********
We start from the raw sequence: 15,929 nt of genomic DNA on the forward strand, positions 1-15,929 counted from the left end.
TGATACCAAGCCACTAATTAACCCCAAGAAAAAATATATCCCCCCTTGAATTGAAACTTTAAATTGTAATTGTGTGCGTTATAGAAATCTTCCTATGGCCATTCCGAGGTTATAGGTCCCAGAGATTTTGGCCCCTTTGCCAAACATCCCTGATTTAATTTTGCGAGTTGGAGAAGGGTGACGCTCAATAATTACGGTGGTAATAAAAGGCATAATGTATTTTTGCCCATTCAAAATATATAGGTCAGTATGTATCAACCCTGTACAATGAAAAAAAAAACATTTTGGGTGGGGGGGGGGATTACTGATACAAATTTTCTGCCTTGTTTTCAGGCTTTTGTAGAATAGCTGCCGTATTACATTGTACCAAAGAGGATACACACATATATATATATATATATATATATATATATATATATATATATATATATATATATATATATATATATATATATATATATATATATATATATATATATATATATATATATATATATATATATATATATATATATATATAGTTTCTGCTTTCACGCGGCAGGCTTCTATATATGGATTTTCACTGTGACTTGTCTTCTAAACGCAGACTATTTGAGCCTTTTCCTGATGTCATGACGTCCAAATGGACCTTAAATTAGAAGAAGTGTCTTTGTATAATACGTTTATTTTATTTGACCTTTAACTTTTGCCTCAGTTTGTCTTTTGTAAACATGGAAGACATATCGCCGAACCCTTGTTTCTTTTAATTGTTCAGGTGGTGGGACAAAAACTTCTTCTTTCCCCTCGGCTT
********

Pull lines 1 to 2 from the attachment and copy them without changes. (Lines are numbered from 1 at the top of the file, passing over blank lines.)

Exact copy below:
We start from the raw sequence: 15,929 nt of genomic DNA on the forward strand, positions 1-15,929 counted from the left end.
TGATACCAAGCCACTAATTAACCCCAAGAAAAAATATATCCCCCCTTGAATTGAAACTTTAAATTGTAATTGTGTGCGTTATAGAAATCTTCCTATGGCCATTCCGAGGTTATAGGTCCCAGAGATTTTGGCCCCTTTGCCAAACATCCCTGATTTAATTTTGCGAGTTGGAGAAGGGTGACGCTCAATAATTACGGTGGTAATAAAAGGCATAATGTATTTTTGCCCATTCAAAATATATAGGTCAGTATGTATCAACCCTGTACAATGAAAAAAAAAACATTTTGGGTGGGGGGGGGGATTACTGATACAAATTTTCTGCCTTGTTTTCAGGCTTTTGTAGAATAGCTGCCGTATTACATTGTACCAAAGAGGATACACACATATATATATATATATATATATATATATATATATATATATATATATATATATATATATATATATATATATATATATATATATATATATATATATATATATATATATATATATATATATATATATATATATATATATAGTTTCTGCTTTCACGCGGCAGGCTTCTATATATGGATTTTCACTGTGACTTGTCTTCTAAACGCAGACTATTTGAGCCTTTTCCTGATGTCATGACGTCCAAATGGACCTTAAATTAGAAGAAGTGTCTTTGTATAATACGTTTATTTTATTTGACCTTTAACTTTTGCCTCAGTTTGTCTTTTGTAAACATGGAAGACATATCGCCGAACCCTTGTTTCTTTTAATTGTTCAGGTGGTGGGACAAAAACTTCTTCTTTCCCCTCGGCTT